Financial worries and fear of losing financial control are very common in old age. Elders worry about the cost of living, health care, long-term care and the financial struggles of adult children. In a 2014 Pew Research Center survey, about half of adult children reported financial dependence on aging parents to meet the cost of living. Economists explain that today’s generation of adults is the first to not surpass their parents’ financial success. Because elder financial worry is associated with financial risk-taking, such as falling prey to scams and risky investments, it is considered a risk factor for abuse.

Finally, there is a particularly high risk for elder financial abuse during times of crisis and transition, such as after the death of a spouse or during recovery from a fall. At these times, elders are more vulnerable to others gaining financial control under the guise of helping.


Reactions to financial abuse

The reactions of elders to financial abuse parallel the reactions of victims of all ages to various types of abuse. These reactions include denial, avoidance, confusion, hurt, betrayal, anger, embarrassment, shame, guilt, helplessness, hopelessness, mistrust, dissociation, hypervigilance and paranoia. Symptoms of elder financial abuse mimic those of depression, anxiety, posttraumatic stress disorder, dementia and even psychosis. Helplessness, hopelessness, diminished self-worth and social withdrawal are so common among victims of elder financial abuse that their presence should always signal the need for an abuse assessment.

Elders are often reluctant to acknowledge being the victims of financial abuse. This reluctance to report is associated with a host of fears, including the fear that:

  • Nothing will be done
  • The victim won’t be believed
  • The victim will be blamed or shown to have personal flaws
  • The perpetrator will be harmed
  • The family will be broken
  • The report will incite retaliation, abandonment or institutionalization

Reluctance to report financial abuse is also due to the emotional, physical and financial toll that abuse investigations take on victims. It is much simpler not to deal with an investigator who needs to examine financial records, review changes in assets, and create timelines of transactions and who was involved. Elders are typically discouraged from filing reports; only about 1 in 5 cases of family exploitation and 1 in 25 cases of stranger fraud are reported.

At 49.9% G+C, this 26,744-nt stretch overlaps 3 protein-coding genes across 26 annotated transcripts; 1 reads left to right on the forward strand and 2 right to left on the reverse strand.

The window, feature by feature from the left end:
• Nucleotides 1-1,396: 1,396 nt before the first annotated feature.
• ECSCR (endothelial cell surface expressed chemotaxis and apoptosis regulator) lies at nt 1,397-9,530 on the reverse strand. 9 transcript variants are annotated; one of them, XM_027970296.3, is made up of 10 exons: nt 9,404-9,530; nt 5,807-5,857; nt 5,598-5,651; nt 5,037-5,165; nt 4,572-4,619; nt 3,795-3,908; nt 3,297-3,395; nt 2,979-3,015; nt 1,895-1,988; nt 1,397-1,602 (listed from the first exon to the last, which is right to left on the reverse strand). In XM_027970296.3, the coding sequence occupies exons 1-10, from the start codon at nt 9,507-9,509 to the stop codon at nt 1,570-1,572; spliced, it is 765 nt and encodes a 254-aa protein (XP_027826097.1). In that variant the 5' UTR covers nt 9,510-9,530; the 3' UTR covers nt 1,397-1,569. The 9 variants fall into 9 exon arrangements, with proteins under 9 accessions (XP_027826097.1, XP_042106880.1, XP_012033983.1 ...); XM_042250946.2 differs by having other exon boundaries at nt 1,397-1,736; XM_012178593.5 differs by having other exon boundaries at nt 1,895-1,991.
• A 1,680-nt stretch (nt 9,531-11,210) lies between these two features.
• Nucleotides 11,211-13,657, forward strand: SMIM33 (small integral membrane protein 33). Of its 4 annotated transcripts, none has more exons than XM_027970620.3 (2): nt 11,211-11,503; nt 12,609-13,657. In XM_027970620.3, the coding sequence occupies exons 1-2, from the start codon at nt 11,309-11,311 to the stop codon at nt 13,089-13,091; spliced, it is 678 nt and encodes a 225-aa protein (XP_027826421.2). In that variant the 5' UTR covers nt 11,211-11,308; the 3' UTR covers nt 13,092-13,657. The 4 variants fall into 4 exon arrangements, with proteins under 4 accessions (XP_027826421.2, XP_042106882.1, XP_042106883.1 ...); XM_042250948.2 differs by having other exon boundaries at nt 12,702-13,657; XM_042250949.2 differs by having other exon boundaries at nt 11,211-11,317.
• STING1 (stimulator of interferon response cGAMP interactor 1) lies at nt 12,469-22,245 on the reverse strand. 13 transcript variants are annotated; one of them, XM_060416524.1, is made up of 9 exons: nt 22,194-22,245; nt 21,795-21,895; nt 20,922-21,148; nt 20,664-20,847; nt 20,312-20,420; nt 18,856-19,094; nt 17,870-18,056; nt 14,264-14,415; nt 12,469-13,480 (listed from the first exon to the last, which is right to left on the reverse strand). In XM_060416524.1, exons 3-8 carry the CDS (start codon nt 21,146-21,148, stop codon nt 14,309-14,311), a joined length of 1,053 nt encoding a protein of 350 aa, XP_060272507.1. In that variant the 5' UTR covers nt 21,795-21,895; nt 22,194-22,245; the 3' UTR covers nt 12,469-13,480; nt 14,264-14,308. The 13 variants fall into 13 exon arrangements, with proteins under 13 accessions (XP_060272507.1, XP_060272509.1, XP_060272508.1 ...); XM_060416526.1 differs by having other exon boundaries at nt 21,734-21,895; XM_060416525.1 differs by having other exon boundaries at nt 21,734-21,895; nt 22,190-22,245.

In addition, prosecution rates of financial abuse are low because family members are seen to have tacit consent to access elders’ finances and because strangers are hard to identify. Even in successfully adjudicated cases, no remuneration is afforded. When one elder called her state attorney general’s office to ask for help with mail fraud, the spokesperson said, “The magnitude of the problem is so great that we simply cannot investigate every case.”


Counseling principles and practices

Principles that guide counseling for child abuse can also be applied to counseling for elders who have suffered financial abuse because the dynamics are very similar. Many of the risk factors are the same (cognitive limitations, mobility problems, social isolation). Symptoms are the same (fear, confusion, hopelessness, hypervigilance). Reasons behind the reluctance to report are the same (fears of not being believed, facing retaliation, breaking up the family, being institutionalized). Threats and intimidation for reporting are the same (isolation, withdrawal of help, exposing inadequacy). And social position is the same (dependent, protected).

Referring financial abuse victims to financial experts who can confirm assault is an important part of counseling. Expert verification decreases cognitive confusion and provides emotional relief for victims. One mail fraud victim finally acknowledged being scammed when his bank manager said, “This unfortunately happens a lot. At least you caught it early.”

Financial abuse stresses an already stressed system, and victim allies may need to help produce financial records, close accounts, set up online payments, vet the mail, provide emotional support and so forth.